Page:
Wales manager Chris Coleman says his side’s preparations for Euro 2016 will not be undermined by their recent indifferent form.
Monday’s 1-0 friendly defeat by Ukraine in Kiev means Wales have won only one of their past six matches.
But, having qualified for their first major tournament since the 1958 World Cup, Coleman is not concerned about a possible loss of momentum.
“We’re going full of positivity, full of confidence,” he said.
“The performances have been good.”
- Match report: Ukraine 1-0 Wales
- Relive Wales’ loss to Ukraine
Wales’ only win in their past six games came against Andorra, with defeats by Bosnia-Herzegovina and the Netherlands, and draws with Israel and Northern Ireland.
“Results will be what they are going to be but I think if we’re going into a tournament, our first tournament since 1958, and we’re worried about momentum, we’re looking at it all wrong,” said Coleman.
“I think in the last six games you’ve got to understand who we’ve played against.
“Bosnia’s never going to be easy, the home game against Israel where we absolutely hammered them but couldn’t score was an excellent performance.
“The Netherlands at home in a friendly and Northern Ireland and away to Ukraine. Sometimes you can look at stats and get carried away with them.”
‘Not do or die’
Wales’ defeat by Ukraine was their final match before Coleman selects his squad for Euro 2016.
Coleman was encouraged by his side’s performance in Kiev, and emphasised this was not the players’ last opportunity to impress him before this summer’s tournament in France.
“This wasn’t a game that was going to be do or die,” he added.
“It wasn’t your last chance and if you don’t perform you’re not coming.
“I thought they gave everything they had. Sometimes you can give too much and lose a bit of quality.”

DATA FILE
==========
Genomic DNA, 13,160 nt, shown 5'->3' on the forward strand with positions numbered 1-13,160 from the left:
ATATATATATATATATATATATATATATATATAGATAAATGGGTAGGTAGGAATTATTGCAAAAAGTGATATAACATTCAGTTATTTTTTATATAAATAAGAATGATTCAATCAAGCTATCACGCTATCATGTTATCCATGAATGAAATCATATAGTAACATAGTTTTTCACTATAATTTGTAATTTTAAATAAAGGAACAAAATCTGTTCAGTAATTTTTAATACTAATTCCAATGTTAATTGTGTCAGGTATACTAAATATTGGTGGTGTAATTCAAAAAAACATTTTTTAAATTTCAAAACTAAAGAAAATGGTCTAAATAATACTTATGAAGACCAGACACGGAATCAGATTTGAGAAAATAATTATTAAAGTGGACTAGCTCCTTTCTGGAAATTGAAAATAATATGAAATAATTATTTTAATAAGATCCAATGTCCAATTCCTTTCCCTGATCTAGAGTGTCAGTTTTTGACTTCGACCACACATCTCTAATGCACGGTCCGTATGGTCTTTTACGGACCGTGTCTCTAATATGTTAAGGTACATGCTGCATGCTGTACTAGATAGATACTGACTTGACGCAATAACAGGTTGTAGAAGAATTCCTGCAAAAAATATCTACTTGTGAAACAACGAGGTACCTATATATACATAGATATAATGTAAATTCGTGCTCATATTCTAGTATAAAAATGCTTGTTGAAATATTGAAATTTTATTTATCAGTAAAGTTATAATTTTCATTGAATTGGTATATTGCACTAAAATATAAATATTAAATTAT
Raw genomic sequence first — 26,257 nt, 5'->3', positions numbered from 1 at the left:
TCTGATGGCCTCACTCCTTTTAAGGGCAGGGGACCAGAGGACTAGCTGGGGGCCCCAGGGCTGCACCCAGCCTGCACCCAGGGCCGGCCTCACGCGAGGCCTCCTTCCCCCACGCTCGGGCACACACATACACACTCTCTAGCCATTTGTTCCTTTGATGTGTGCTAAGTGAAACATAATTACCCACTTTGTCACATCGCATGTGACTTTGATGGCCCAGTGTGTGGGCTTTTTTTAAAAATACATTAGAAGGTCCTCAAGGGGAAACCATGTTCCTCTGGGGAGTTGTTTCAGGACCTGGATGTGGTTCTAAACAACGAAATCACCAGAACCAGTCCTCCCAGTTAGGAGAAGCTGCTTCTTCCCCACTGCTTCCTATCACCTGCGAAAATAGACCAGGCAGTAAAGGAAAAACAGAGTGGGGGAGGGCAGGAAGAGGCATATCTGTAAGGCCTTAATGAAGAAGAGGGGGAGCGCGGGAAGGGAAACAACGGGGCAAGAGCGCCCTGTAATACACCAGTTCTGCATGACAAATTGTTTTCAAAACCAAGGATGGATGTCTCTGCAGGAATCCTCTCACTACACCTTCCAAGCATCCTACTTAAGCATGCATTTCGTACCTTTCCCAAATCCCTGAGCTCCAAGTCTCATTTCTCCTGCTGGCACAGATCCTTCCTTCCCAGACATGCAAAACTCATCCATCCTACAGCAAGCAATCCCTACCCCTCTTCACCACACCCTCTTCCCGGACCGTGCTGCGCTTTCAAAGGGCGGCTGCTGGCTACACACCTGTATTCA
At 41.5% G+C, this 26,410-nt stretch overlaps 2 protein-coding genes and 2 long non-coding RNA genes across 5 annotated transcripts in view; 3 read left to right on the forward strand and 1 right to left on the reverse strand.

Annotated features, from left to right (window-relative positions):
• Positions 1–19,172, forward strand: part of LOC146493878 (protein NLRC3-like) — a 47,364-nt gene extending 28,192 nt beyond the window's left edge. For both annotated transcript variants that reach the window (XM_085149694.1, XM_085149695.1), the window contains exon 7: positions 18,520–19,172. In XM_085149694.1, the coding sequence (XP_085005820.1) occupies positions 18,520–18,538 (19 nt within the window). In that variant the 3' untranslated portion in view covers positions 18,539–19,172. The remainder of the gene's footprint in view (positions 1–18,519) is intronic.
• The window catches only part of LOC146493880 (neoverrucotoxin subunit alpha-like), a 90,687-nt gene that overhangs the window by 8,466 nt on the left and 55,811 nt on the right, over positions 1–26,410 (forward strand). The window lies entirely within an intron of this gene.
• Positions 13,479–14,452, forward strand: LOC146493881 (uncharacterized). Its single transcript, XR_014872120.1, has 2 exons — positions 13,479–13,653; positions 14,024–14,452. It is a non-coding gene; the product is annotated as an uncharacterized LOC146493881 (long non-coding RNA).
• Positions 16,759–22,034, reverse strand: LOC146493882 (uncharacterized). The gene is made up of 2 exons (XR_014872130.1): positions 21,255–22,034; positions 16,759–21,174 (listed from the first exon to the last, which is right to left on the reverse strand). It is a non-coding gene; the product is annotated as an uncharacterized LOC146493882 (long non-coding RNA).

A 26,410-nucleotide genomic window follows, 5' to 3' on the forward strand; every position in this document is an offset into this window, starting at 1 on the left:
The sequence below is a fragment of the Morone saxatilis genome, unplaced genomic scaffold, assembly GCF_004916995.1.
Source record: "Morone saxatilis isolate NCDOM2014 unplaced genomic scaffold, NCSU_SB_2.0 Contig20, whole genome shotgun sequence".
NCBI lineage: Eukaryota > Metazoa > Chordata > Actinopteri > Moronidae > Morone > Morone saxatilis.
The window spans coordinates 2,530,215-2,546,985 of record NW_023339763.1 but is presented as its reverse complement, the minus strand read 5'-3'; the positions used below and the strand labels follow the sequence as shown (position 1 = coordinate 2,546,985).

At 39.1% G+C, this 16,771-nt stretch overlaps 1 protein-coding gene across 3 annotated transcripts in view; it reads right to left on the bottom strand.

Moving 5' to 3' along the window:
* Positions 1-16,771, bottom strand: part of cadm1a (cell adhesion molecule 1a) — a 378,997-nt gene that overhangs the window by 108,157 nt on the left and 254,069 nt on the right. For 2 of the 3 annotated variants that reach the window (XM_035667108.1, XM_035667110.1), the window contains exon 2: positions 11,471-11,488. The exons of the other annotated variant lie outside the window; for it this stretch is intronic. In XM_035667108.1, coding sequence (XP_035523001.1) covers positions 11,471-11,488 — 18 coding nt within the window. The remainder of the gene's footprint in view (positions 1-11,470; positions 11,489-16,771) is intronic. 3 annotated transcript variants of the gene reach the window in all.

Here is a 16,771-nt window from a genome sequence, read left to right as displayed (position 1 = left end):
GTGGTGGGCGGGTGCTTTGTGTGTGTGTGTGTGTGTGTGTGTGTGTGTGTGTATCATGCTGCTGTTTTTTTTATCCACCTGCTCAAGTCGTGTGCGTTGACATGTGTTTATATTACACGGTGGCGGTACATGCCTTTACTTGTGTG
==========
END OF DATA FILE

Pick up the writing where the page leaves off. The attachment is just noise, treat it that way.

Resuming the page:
The one negative from Coleman’s perspective was Ukraine’s winner, the second goal in successive games Wales have conceded from a set-piece.
The visitors’ defenders were caught off guard from Ruslan Rotan’s chipped free-kick, allowing an unmarked Andriy Yarmolenko to turn and score with a low shot.
Four days earlier, Northern Ireland’s Craig Cathcart benefited from similarly sloppy Welsh defending to score following a corner.
“The only thing I’m disappointed with is that we conceded both goals from set-plays,” said Coleman, whose side conceded only four goals in 10 qualifying matches.
“First of all I must look at myself as a manager and a coach and look to adjust something in the preparation.
“We will look at that because in open play, if you look at our record in the last 15 games, the number of goals we’ve conceded is not very much.
“I’m not giving any secrets away – the opposition will look at those stats. It’s definitely something we need to go and work on.”
While some fringe men were hoping to impress Coleman in Kiev, one established first-team player assured of his place in France is Joe Allen.
The midfielder has featured only sporadically for Liverpool this season but shone against Ukraine with a commanding display.
“Brilliant. You almost want a Joe Allen in front of the back four starting play and a Joe Allen just in behind the striker making the last pass because he’s capable of both,” said Coleman.
“He’s a great player. I don’t use that term loosely.
“It’s unfortunate that he’s not playing enough for Liverpool for his own liking, but that’s up to Liverpool. But, for us, the job he does for us, he’s irreplaceable.”